Tamanohikari has been brewing sake in the Fushimi district of southeastern Kyoto off and on (wars, warehouse fires, and changes in family ownership notwithstanding) since approximately 1673. Fushimi is one of Japan's original sake making localities. Tucked against the base of Mount Inari, the many Fushimi breweries have access to cold, pure mountain water, and were a short cart-ride from the imperial palace in Kyoto to do a brisk business.

Tamanohikari, which roughly translates to 'Brilliant, Prosperous Jade' is somewhat unusual among sake breweries these days in that it produces only two grades of sake (ginjo and daiginjo, which, again, is determined by the amount of milling that the rice receives) and every sake that they produce is made using the junmai method, which means that it is produced without using any added alcohol.

A lot of people think that adding alcohol to sake is equivalent to taking a 13% alcohol Chardonnay and spiking it up to 14.5%, which couldn't be further from the truth. Only a small amount of alcohol is added in the non-junmai sake making process, and it is added during a point in the process where it aids in the development of aromatic compounds by the koji mold as it attacks the rice. This is not the place to attempt to settle the finer points of junmai versus non-junmai sake making, but suffice it to say that some people believe that, like "natural yeast" fermentation for wine, junmai sake is more "natural" or "pure" than the alternative. This may or may not be true, but one thing is for certain, it's more difficult to make a really amazing junmai sake, and that's what Tamanohikari has dedicated itself to doing since the invention of the form several decades ago (remember, readers, that highly refined sake like junmai daiginjo is a relatively recent invention).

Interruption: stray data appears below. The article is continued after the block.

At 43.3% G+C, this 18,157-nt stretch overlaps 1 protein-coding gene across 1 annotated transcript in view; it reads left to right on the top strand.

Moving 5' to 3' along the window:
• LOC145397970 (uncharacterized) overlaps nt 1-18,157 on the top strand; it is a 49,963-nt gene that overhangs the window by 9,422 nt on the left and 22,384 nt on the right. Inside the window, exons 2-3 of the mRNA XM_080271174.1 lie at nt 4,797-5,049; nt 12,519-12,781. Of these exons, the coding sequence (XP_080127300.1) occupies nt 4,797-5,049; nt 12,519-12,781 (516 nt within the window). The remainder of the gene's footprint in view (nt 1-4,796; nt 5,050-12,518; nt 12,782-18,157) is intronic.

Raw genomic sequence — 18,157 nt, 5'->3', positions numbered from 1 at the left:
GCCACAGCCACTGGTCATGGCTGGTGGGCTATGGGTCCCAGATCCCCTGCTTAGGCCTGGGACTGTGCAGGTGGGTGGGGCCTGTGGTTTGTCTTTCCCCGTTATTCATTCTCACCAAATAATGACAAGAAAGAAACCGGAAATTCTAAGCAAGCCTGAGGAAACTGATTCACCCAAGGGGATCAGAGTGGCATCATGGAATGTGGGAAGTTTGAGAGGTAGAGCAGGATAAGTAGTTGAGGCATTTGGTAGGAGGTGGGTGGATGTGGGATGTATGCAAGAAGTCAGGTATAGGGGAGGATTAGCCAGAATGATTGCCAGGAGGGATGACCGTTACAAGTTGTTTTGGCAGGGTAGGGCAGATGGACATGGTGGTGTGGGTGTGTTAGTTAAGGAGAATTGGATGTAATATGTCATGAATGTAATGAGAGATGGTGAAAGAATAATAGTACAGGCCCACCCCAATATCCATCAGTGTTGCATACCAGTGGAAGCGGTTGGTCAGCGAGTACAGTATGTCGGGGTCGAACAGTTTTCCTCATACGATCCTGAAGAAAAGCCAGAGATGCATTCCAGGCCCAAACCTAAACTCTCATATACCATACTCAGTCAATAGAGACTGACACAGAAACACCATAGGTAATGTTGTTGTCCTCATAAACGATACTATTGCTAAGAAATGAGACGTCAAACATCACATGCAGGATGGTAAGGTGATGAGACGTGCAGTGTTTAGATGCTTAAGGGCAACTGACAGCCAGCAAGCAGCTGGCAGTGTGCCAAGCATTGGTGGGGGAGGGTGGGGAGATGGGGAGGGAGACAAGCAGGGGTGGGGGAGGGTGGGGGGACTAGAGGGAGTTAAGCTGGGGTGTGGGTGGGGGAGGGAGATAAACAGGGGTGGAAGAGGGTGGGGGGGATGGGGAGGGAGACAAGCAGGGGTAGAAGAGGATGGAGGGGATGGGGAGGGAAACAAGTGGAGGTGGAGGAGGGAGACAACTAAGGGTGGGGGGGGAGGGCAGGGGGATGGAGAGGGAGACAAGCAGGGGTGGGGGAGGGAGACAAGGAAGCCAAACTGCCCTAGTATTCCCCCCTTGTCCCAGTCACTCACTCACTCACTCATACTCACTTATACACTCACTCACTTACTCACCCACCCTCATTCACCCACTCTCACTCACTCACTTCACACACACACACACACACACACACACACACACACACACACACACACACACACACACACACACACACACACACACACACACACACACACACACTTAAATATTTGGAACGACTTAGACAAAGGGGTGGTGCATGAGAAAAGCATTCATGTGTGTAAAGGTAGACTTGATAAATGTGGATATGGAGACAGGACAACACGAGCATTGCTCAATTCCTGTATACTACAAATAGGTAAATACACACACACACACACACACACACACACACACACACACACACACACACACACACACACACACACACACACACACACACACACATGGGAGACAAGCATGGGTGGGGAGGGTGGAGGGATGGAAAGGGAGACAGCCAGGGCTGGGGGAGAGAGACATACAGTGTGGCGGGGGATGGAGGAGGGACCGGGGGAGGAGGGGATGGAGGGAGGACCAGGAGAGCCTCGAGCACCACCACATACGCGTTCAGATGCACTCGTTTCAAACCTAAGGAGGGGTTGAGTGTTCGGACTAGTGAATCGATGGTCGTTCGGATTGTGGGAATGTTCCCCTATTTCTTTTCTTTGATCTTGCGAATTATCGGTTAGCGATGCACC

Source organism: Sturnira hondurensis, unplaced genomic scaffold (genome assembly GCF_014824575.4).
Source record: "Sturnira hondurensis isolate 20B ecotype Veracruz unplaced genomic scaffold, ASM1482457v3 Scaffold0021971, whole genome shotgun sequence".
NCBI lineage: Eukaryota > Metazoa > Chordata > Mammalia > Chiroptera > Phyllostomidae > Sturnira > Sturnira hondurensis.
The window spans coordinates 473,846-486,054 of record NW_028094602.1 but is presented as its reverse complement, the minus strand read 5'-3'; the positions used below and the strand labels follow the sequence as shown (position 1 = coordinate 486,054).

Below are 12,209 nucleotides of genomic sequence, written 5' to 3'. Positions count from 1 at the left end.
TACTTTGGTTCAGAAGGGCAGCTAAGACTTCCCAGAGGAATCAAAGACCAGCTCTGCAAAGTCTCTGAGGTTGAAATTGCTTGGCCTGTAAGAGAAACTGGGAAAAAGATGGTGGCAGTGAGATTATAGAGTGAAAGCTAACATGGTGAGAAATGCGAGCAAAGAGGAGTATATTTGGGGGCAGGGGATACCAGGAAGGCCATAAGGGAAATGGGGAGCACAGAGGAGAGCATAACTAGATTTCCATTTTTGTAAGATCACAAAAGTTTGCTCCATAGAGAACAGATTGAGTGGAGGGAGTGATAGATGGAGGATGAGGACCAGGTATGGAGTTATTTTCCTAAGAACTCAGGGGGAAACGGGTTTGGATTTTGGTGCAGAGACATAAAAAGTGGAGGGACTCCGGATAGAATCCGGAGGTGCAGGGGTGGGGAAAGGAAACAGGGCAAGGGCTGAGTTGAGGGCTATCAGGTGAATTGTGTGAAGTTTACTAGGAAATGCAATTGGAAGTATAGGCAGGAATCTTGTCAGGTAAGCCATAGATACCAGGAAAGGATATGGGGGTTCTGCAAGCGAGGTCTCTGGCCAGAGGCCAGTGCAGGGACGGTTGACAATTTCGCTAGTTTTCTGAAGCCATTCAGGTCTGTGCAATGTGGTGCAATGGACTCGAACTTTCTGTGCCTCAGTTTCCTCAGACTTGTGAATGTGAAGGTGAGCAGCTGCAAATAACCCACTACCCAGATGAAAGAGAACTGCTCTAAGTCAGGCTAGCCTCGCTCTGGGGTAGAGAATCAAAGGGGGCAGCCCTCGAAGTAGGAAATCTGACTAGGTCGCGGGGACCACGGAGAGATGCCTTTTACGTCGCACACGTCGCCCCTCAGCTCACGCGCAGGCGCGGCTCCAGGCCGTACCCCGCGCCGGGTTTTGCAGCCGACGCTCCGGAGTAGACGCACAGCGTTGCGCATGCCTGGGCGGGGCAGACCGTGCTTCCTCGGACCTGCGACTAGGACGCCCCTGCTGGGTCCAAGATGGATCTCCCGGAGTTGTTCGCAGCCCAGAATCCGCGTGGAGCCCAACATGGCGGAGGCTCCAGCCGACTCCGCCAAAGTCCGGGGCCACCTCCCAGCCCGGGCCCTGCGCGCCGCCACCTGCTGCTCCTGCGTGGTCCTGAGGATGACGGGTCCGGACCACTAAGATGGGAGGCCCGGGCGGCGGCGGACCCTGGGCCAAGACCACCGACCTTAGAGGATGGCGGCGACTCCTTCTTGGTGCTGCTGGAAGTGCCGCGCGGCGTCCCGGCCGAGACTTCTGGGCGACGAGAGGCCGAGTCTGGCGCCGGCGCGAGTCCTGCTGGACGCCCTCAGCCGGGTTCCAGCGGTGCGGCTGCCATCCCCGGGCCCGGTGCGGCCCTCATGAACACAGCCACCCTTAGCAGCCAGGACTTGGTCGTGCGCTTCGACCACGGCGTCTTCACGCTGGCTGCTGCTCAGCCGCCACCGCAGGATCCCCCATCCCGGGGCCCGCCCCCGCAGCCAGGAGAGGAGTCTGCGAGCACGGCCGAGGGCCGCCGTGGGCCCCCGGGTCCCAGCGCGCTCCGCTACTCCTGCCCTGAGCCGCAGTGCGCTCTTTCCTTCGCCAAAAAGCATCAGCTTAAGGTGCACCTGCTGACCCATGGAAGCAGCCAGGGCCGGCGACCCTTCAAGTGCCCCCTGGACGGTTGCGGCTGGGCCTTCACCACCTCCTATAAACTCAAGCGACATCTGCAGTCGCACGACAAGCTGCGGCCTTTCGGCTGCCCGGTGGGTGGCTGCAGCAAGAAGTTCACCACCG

In addition to its dedication to the most strenuous and refined form of sake making, Tamanohikari is also famous for having revived a strain of sake rice that was long thought to be lost forever, after it stopped being popular with farmers who had trouble harvesting its long stalks with newer more mechanical methods of harvesting. The Omachi rice strain was grown primarily in the Okayama prefecture of Japan and was popular in the Meiji era of Japan (the latter half of the 1800s) as a table rice variety. The rice strain itself was discovered in 1859, and appears to be the oldest rice variety in Japan. Also, unlike all other sake rice varieties, it is a pure strain of rice, rather than a crossbreed.

So Tamanohikari was one of the first producers to start making sake from this rice, and while the rice used in Sake does not have quite as much influence on the final flavor as say, the variety of grapes used in wine, it is certainly a factor, which makes this bottle of sake, made from 100% Omachi rice, a bit more special than it otherwise might be.

Tasting Notes:
Colorless and viscous in the glass, this sake has a sweet, earthy aroma with a hint of alcohol. In the mouth it is smooth, with a pleasing weight on the tongue, and primary flavors of wet wood, nuts, and hints of malted chocolate milk. It finishes clean and long with hints of citrus and floral aromas, but much fainter than would ordinarily be expected in a junmai daiginjo such as this. The earthy, almost herbal aspect of this brew is attributed to the rice.

Food Pairing: